(SINGAPORE) The government yesterday unveiled a blueprint for sustainable development for the next 10 to 20 years, adopting a 'light-touch' approach for now to spare businesses and households from higher costs at a time of economic hardship.
Even so, there will be huge implications for developers, the transport sector, oil refineries and even makers of airconditioners, refrigerators and clothes dryers.
A key target is a 35 per cent reduction in energy consumption per dollar GDP by 2030 (from 2005 levels), which is projected to potentially generate about $3.6 billion annual savings (net of the cost of investment).
New buildings in Singapore will be more energy efficient while existing ones will be retrofitted to conserve energy.
Electric vehicles and diesel-hybrid buses will be tested out. Minimum energy performance standards for household air-conditioners and refrigerators will be introduced by 2011. In short, the moves will touch all aspects of life in Singapore.
The government will provide 'incentives, information and educate the public, as opposed to other policy options of say legislation or even disincentives such as taxes' as National Development Minister Mah Bow Tan, co-chair of the Inter-Ministerial Committee for Sustainable Development (IMCSD), said at a media briefing yesterday.
For a start, the government has set aside $1 billion for the next five years - this was announced in the January Budget statement - to help implement plans in the blueprint.
Part of this sum will go towards helping businesses reduce the upfront costs of investing in resource-efficient buildings, systems and processes. The $1 billion sum includes $100 million set aside for the new Green Mark Incentive scheme to retrofit existing private-sector buildings to boost energy efficiency.
'The temptation is to slow down our efforts in the area of sustainable development while we tackle the immediate economic challenges. However, the two are not mutually exclusive. Even as we tackle the short-term challenges, we must build capability for our long-term development,' Mr Mah said.
The blueprint keeps open the option of mandating changes in the longer term. For instance, the government will study the experiences of countries that have legislated minimum energy-efficiency standards for major energy-consuming equipment and systems and see if it needs to use the law for this.
The 128-page document, available at www.sus tainablesingapore.gov.sg, also elaborates on plans to build new R&D capabilities.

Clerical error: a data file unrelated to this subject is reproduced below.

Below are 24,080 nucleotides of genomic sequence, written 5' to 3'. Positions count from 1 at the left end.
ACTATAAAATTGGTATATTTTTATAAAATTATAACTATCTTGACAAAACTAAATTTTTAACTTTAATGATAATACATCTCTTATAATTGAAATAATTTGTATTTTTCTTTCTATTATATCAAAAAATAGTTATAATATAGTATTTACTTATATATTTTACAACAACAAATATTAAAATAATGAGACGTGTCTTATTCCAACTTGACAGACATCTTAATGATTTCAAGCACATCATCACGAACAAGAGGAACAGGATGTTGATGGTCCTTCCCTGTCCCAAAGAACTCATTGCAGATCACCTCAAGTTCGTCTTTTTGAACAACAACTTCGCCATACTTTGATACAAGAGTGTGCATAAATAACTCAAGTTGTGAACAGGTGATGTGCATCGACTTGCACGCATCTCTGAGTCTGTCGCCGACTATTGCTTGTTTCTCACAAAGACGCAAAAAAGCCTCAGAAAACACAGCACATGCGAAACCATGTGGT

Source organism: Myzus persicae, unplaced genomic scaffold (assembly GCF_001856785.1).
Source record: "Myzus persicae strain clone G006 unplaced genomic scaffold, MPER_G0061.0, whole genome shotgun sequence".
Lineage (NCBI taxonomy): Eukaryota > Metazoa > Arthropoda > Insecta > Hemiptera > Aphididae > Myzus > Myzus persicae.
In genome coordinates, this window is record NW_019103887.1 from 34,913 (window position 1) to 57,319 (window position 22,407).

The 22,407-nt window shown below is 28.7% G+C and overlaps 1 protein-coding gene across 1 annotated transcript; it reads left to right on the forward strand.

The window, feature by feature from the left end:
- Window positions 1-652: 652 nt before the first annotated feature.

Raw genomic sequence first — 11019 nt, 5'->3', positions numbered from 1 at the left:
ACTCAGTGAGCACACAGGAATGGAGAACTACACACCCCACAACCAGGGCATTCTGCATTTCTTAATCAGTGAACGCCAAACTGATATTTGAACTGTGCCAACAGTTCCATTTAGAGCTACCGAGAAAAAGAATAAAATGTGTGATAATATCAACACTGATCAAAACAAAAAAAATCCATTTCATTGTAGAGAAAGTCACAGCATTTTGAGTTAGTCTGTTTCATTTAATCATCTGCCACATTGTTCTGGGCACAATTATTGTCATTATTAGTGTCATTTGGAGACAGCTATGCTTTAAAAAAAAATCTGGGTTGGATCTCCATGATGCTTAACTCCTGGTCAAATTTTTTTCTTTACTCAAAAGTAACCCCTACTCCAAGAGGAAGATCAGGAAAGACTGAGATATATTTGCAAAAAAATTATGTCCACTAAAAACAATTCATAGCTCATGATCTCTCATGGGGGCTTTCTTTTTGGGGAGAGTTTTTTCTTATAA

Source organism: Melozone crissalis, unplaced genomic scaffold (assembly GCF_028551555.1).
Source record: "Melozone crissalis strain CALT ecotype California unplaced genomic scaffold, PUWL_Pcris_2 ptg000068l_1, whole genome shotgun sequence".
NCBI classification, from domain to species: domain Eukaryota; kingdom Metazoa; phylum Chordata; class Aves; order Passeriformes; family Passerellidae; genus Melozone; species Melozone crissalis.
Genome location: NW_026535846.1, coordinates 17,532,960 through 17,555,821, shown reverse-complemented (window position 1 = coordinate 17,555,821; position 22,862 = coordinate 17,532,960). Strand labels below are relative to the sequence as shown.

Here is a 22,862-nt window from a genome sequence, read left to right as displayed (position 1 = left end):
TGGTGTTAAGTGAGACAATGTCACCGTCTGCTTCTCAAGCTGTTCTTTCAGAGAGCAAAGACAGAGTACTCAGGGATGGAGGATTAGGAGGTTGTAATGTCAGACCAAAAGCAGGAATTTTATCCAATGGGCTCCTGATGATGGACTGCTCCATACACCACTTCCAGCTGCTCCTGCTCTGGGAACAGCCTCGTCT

Minister for the Environment and Water Resources Yaacob Ibrahim, co-chair of IMCSD, highlighted that the 'concrete targets' set in the blueprint for 2020 and 2030 'reflect how serious we are about sustainable development'.
The targets will be reviewed every five years. 'These targets will be reviewed regularly, as technology improves and the cost-effectiveness of measures changes,' he added.
Energy-related benchmarks will be set for key industrial sectors.
Other specific targets include reducing daily domestic water consumption per capita from 156 litres currently to 140 litres by 2030. To improve air quality, ambient sulphur dioxide levels will be capped despite economic growth. Air emission standards for industry and transport will be regularly reviewed and Singapore will be benchmarked against top Asian cities - without imposing prohibitive costs on the players.
There will also be 50 additional hectares of skyrise greenery, and 900 hectares of water bodies and 100 km of waterways open for recreational activity by 2030.
Another important target set is for at least 80 per cent of Singapore's stock of buildings to achieve Building and Construction Authority's (BCA) Green Mark Certified Rating by 2030.
The government will promote more efficient pollution-control equipment for industries and the use of more efficient sulphur recovery systems for oil refineries.
Singapore will be positioned as an international knowledge hub in sustainable development solutions. Solar technology will be piloted at 30 public housing precincts across the island.
Singapore will invest early in solar technology to prepare for using it on a larger scale when its cost falls closer to that of conventional energy.
BCA will develop prototype energy-efficient building designs that can more than halve energy consumption.
Clean energy and water technologies are projected to provide about $3.4 billion economic value-add per year by 2015 and to create a total of 18,000 jobs by 2015.
Source: Business Times, 28 April 2009